Injured workers deserve medical care, not disciplinary action, in Houston or any workplace. A city worker says employees fearing management reprisals don’t report injuries.
When a worker is injured on the job, human decency says they should receive prompt medical attention. And unsafe conditions should be corrected. One would expect that standard in private industry and even more so with government operations. Yet in Des Moines, Iowa, a whistleblower says that public works employees fear reporting work injuries for fear of retaliation from management.
A black mark on employee’s record
The Des Moines Register reports that the anonymous public works employee alleged in an informal complaint to the Iowa Occupational Safety and Health Administration, or OSHA, that employees who report a workplace injury risk being written up with a corrective letter placed in their file. One worker with a shoulder injury was written up because management claimed it was preventable.
An accident in which a forklift tipped over was deemed “unpreventable”. The whistleblower alleges that the accident review committee produces biased conclusions.
“This practice is preventing employees from coming forward with injuries or illnesses,” the informal OSHA complaint read. “Employees believe they are being discriminated against when they report injury or illnesses to the employer.”
City policy says that employees can be disciplined for injuries that are caused by their own negligence or for failing to report an injury in a timely manner.
Iowa OSHA has instructed the anonymous employee that he can pursue a formal complaint and still remain anonymous or seek union support. Des Moines is a self-insured city and payouts to injured employees can be very costly.
What lower accident figures conceal
U.S. Bureau of Labor Statistics figures show that nationally, workplace accidents are down since 2004. Yet in 2008 a study by Congress indicated that the number of accident figures hasn’t really declined, merely the reporting of them has, distorting the picture.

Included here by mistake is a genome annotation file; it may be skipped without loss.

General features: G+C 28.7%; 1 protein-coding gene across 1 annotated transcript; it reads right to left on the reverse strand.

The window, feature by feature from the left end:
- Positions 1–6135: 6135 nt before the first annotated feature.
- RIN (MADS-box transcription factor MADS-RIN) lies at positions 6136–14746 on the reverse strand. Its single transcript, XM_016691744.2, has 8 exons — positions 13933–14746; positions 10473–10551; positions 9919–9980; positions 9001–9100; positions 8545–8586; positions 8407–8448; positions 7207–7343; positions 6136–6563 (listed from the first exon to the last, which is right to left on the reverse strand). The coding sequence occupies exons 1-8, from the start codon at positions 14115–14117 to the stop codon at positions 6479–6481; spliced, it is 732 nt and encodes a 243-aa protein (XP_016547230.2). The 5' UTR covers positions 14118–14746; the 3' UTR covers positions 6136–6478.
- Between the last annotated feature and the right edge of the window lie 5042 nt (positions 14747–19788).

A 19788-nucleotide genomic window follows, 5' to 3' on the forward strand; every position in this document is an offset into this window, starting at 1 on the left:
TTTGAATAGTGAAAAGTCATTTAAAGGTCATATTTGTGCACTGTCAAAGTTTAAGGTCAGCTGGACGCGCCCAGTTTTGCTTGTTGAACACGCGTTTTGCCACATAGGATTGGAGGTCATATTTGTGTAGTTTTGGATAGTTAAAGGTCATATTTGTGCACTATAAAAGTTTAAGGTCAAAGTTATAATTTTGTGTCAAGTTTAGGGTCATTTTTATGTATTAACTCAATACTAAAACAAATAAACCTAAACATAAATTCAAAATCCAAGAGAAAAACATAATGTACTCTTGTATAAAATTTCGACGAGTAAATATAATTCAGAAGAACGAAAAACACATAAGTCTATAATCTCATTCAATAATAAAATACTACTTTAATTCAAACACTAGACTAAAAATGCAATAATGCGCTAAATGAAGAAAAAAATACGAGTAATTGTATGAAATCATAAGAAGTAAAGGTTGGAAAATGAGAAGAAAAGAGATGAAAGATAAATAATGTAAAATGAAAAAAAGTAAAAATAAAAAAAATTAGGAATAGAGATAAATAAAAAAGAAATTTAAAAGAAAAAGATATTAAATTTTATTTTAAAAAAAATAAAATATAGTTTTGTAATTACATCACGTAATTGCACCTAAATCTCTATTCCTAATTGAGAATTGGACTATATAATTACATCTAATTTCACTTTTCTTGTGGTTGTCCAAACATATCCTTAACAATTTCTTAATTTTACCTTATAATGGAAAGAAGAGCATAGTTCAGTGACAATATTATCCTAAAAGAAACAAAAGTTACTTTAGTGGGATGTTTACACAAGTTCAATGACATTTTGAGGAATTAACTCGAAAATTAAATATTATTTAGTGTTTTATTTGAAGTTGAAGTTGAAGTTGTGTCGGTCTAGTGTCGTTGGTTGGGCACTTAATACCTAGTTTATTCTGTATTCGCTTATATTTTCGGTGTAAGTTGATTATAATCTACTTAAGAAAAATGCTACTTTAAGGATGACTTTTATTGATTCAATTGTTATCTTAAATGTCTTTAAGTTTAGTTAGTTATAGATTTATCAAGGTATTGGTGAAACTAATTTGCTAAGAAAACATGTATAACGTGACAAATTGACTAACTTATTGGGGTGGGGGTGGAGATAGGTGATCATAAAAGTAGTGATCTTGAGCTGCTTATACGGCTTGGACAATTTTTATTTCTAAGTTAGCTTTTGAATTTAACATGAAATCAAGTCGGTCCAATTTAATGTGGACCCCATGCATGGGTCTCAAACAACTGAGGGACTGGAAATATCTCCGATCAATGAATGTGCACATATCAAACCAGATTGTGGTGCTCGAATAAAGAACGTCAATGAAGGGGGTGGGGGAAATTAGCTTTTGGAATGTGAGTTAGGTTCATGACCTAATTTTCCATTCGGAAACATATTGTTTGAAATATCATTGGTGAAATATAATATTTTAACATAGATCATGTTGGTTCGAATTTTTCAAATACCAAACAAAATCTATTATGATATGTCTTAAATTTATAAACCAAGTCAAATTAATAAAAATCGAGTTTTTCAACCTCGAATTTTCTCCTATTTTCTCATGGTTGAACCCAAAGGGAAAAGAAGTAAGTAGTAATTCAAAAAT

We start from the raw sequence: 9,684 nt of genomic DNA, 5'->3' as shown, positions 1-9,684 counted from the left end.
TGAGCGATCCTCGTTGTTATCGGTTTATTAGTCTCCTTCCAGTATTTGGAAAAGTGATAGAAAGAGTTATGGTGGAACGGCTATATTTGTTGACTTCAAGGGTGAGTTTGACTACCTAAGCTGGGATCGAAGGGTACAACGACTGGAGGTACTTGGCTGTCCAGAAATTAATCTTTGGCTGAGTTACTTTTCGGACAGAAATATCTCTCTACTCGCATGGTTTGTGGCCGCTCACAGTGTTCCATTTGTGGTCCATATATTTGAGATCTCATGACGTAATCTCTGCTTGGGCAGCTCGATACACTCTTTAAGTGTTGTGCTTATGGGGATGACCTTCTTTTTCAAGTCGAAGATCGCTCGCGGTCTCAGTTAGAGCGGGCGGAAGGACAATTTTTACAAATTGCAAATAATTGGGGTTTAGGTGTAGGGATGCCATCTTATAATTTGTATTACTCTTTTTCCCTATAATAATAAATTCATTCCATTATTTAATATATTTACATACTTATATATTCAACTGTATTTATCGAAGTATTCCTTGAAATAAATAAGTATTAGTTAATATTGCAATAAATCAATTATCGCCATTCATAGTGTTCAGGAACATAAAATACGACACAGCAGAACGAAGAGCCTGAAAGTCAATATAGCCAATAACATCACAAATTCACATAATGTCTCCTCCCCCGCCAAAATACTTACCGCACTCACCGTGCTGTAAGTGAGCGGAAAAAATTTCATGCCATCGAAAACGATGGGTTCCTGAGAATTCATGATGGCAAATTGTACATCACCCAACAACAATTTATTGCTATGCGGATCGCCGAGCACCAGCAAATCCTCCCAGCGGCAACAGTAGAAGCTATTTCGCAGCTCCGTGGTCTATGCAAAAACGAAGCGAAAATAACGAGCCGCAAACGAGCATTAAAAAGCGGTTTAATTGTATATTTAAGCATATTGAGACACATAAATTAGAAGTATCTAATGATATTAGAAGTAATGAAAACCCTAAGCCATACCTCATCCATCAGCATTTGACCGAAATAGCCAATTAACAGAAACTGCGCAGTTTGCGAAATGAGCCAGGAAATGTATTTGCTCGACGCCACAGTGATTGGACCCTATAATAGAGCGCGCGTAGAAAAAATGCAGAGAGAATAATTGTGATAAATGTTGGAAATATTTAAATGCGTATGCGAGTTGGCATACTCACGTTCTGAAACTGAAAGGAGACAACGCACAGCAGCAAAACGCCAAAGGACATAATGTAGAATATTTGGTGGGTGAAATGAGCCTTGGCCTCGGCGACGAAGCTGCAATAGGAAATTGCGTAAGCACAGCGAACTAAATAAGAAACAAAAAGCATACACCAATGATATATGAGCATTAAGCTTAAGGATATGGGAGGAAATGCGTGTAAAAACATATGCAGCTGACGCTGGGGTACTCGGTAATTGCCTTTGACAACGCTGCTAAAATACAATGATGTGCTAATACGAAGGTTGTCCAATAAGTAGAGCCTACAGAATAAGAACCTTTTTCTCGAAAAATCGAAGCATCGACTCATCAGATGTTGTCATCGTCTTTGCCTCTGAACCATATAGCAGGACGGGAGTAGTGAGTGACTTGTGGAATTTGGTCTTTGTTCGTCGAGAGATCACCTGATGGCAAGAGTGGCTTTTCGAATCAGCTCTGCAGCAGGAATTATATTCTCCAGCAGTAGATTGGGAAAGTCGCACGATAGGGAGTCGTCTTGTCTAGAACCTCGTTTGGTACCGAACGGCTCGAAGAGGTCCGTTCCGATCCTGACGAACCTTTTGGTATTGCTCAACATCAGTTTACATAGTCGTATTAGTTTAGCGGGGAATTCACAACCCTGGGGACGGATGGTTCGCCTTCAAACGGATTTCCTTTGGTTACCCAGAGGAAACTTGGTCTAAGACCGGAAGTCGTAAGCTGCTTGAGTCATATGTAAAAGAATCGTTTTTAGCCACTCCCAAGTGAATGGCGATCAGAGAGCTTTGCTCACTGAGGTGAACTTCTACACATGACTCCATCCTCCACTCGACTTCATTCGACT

Another Register story cites an Iowa Department of Transportation report showing that road construction injuries and deaths are up, yet the city of Des Moines shows declining accident figures among employees. Are the city’s figures a fair representation of injuries, or are workers simply not reporting them for fear of reprisal?
Deadly gas kills public works employees
Workplace danger for government employees may seem remote, but as this tragic accident shows, injuries and death do happen.
Workers shouldn’t fear for both physical and job safety
If the whistleblower’s complaints about management retaliation is true, it is doubly troubling. No employee at any workplace should face discipline for reporting an accident, and government agencies are especially entrusted with protecting rights. Don’t be afraid. Fight back.
If you or a loved one have been in a workplace accident, The Callahan Law Firm has the experience, skill and resources to successfully represent those injured because of the negligence or gross negligence of companies. We work on a contingency basis, meaning our firm is paid only if you make a recovery whether by settlement or verdict.